When we came there was a desert, which was documented briefly here. Like a beach looking for a sea. It had been transformed from a mix of lushness at the very top and primarily savannah into what looked “dead” to the unwitting, “killed” by those eminent soil workers called pigs (Sus scrofa domesticus). A tabula rasa, a reboot.
Then things began to grow and we began a journey from Egholt Desert 1, to Egholt Desert 2 to what could become a heath, “en hede”. Shall return to the heritage of heaths at a later point, but could this be the beginning of Egholt Hede (Egholt Heath)…:
At the turn of autumn equinox, there were many inhabitants on the surface, including a very welcome micro forest of artemisia vulgaris (gråbynke), ragwort, feral strawberries, tomatoes and god knows what:
Den Jyske Hede – the heaths of Jutland – outlined by a robot:
“…The heaths in Jutland, Denmark, are located in a temperate maritime climate zone. Here are some key climate characteristics:
- Temperature: Jutland experiences a temperate climate with distinct seasons. Winters can be cold, with temperatures often dropping below freezing, while summers are relatively mild with average temperatures ranging from 15°C to 20°C (59°F to 68°F).
- Rainfall: The region receives moderate rainfall throughout the year, with an annual average of around 700-800 mm (28-31 inches). Rainfall is fairly evenly distributed, but there can be some variation from year to year.
- Wind: Jutland is known for its strong winds, particularly in coastal areas. These winds can influence the microclimates and vegetation of the heaths.
Cultural History and Importance of the Heaths in Jutland:
The heaths in Jutland have a rich cultural history and ecological importance, closely intertwined with human activities and traditions:
- Historical Land Use: For centuries, the heaths have been used for grazing livestock, particularly sheep and cattle. These areas provided a source of sustenance and livelihood for local communities. In permaculture terms, this reflects the importance of integrating livestock into sustainable land management.
- Traditional Farming: The traditional farming practices on the heaths included transhumance, where livestock would be moved between lowland and upland areas seasonally. This allowed the heaths to regenerate and prevented overgrazing. Such practices align with permaculture principles of sustainable land use and ecosystem resilience.
- Cultural Significance: The heaths hold cultural significance in the region. They have inspired folklore, art, and local traditions. The heaths have been portrayed in Danish literature and paintings, contributing to the cultural identity of the region.
- Nature Reserves: Some portions of the heaths have been designated as nature reserves to protect the unique flora and fauna of the area. This conservation effort reflects permaculture’s emphasis on preserving biodiversity and enhancing ecosystem health.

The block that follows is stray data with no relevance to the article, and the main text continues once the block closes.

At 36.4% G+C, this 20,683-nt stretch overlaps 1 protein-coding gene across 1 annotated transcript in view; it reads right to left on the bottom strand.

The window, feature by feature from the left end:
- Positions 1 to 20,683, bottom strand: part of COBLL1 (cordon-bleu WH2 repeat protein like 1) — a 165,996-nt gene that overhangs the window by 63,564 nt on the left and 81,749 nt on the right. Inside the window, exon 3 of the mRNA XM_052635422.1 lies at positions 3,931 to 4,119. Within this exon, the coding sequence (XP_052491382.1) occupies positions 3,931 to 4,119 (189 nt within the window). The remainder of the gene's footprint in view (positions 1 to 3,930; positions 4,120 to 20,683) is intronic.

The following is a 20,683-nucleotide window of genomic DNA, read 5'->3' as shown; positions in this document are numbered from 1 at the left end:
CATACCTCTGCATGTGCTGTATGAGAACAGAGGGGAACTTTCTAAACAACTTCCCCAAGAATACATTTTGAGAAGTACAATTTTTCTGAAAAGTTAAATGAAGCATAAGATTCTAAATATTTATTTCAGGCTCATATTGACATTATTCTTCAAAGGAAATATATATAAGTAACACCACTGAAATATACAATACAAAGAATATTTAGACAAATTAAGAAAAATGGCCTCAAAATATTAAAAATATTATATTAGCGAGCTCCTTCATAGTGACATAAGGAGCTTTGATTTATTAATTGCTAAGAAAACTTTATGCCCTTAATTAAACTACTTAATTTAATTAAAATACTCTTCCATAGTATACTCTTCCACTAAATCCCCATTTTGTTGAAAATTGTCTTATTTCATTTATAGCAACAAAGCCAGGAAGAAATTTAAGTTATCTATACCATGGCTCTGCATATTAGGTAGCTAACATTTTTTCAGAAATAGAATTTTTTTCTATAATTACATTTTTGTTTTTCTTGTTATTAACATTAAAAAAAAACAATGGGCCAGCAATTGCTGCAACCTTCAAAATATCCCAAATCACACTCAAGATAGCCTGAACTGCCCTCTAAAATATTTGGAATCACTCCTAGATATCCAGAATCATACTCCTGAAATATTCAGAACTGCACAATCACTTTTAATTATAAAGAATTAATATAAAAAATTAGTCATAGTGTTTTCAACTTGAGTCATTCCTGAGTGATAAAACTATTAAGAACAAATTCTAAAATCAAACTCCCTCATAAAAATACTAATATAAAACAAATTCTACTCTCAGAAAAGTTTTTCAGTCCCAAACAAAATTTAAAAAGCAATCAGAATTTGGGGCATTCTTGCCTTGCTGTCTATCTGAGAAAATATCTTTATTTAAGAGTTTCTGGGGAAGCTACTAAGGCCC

Ecological History and Importance of the Heaths in Jutland:
- Biodiversity: The heaths in Jutland are known for their unique ecosystems, characterized by heathland vegetation dominated by heather (Calluna vulgaris) and gorse (Ulex europaeus). These habitats support a diverse range of plant and animal species, including rare and endangered ones. Permaculture principles emphasize the importance of diverse ecosystems for resilience.
- Fire Ecology: Fire has historically played a role in shaping the heathland ecosystems. Controlled burns, practiced by local communities, help maintain the open structure of the heaths, prevent woody encroachment, and promote the growth of heathland species. This mirrors permaculture’s focus on utilizing ecological processes for land management.
- Carbon Sequestration: Heathlands, despite their relatively low productivity, can sequester carbon effectively. Their deep peat soils can store significant amounts of carbon, contributing to climate change mitigation efforts, which align with permaculture’s ecological sustainability goals.
- Habitat for Wildlife: The heaths provide essential habitat for various wildlife species, including birds like the European nightjar and reptiles like the sand lizard. These areas are valuable for conservation and represent the interconnectedness of ecosystems, a key permaculture principle.
In summary, the heaths in Jutland, Denmark, are characterized by a temperate maritime climate and have a rich cultural and ecological history. They have been shaped by traditional farming practices, cultural significance, and unique biodiversity. Recognizing their importance in sustainable land management and conservation efforts reflects key permaculture principles such as biodiversity conservation, sustainable land use, and ecological resilience…”.